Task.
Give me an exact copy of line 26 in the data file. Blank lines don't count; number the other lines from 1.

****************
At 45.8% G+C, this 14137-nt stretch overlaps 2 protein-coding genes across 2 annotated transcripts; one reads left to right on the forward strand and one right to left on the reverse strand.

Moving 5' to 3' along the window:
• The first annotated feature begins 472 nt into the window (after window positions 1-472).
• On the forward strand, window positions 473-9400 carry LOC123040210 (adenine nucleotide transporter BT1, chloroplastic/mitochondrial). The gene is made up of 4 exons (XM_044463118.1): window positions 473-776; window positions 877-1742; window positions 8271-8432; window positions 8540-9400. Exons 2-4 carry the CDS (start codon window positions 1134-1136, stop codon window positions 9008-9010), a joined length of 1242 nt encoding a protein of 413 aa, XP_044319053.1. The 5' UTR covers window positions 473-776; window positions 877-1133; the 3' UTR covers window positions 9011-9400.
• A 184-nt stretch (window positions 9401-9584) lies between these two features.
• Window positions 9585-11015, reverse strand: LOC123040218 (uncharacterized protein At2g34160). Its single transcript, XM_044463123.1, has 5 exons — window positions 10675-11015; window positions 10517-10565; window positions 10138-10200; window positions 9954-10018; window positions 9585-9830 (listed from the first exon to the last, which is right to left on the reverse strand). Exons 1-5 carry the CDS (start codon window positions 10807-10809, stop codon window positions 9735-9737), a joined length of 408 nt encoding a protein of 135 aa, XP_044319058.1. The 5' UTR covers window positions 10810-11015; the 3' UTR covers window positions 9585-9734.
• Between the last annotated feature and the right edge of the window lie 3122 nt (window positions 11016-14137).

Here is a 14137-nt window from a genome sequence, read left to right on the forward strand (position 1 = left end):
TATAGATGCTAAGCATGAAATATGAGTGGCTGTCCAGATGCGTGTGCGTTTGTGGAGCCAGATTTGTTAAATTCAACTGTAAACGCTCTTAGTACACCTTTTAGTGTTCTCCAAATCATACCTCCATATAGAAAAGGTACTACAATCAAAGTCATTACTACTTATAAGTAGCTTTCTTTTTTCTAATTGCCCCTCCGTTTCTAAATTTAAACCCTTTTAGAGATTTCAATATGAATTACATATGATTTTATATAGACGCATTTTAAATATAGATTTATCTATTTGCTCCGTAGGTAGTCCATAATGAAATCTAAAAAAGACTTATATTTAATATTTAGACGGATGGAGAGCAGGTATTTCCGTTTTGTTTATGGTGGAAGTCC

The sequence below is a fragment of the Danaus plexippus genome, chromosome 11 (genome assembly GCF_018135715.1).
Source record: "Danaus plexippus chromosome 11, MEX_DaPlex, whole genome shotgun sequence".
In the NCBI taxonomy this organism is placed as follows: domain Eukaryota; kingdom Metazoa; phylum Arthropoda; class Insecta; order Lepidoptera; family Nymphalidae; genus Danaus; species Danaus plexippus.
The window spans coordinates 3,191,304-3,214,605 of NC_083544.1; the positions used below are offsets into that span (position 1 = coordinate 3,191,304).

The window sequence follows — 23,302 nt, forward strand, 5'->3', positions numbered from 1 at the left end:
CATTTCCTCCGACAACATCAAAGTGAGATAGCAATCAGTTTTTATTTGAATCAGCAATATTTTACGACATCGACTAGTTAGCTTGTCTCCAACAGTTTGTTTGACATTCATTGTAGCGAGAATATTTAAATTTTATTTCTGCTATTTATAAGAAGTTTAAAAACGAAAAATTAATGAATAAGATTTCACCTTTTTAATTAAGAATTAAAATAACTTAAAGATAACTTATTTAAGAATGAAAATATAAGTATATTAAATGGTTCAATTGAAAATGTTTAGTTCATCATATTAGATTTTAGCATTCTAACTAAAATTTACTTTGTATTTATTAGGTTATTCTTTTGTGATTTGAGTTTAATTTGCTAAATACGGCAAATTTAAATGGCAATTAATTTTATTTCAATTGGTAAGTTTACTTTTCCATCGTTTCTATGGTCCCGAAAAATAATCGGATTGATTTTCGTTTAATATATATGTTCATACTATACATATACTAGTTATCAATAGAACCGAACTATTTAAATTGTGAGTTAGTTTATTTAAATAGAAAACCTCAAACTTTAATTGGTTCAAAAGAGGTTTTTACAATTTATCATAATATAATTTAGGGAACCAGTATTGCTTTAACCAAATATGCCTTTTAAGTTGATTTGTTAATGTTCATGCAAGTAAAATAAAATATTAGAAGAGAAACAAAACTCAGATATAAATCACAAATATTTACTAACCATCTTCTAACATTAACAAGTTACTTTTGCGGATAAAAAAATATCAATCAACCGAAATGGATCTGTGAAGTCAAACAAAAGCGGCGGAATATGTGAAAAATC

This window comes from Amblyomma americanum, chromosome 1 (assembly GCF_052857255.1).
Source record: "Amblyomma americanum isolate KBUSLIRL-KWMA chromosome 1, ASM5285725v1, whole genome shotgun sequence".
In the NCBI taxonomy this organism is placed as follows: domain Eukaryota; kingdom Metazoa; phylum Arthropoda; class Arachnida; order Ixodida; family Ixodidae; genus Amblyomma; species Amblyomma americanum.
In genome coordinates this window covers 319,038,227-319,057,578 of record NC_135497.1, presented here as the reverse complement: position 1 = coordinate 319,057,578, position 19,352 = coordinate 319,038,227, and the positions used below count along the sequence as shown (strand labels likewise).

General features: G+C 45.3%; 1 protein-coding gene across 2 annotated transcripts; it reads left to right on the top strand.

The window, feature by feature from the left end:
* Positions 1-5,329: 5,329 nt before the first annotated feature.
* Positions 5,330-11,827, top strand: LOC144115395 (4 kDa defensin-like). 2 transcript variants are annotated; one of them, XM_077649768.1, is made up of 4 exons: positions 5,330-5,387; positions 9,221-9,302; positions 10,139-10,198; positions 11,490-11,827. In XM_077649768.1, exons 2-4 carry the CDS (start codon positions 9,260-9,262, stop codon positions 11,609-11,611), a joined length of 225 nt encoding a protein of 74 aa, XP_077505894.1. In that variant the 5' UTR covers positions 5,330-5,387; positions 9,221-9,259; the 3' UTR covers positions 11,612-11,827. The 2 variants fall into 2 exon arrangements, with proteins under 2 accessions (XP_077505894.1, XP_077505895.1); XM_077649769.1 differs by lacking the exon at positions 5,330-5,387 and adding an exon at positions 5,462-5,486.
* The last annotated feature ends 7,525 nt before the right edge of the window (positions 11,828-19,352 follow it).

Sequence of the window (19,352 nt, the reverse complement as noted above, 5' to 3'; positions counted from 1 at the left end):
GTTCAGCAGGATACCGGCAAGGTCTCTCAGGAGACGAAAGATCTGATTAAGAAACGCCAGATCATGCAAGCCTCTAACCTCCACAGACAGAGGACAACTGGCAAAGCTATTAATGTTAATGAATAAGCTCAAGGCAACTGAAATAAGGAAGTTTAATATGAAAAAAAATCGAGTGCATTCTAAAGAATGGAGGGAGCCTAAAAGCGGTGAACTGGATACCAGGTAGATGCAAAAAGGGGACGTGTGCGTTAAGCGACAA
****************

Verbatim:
GTTCAGCAGGATACCGGCAAGGTCTCTCAGGAGACGAAAGATCTGATTAAGAAACGCCAGATCATGCAAGCCTCTAACCTCCACAGACAGAGGACAACTGGCAAAGCTATTAATGTTAATGAATAAGCTCAAGGCAACTGAAATAAGGAAGTTTAATATGAAAAAAAATCGAGTGCATTCTAAAGAATGGAGGGAGCCTAAAAGCGGTGAACTGGATACCAGGTAGATGCAAAAAGGGGACGTGTGCGTTAAGCGACAA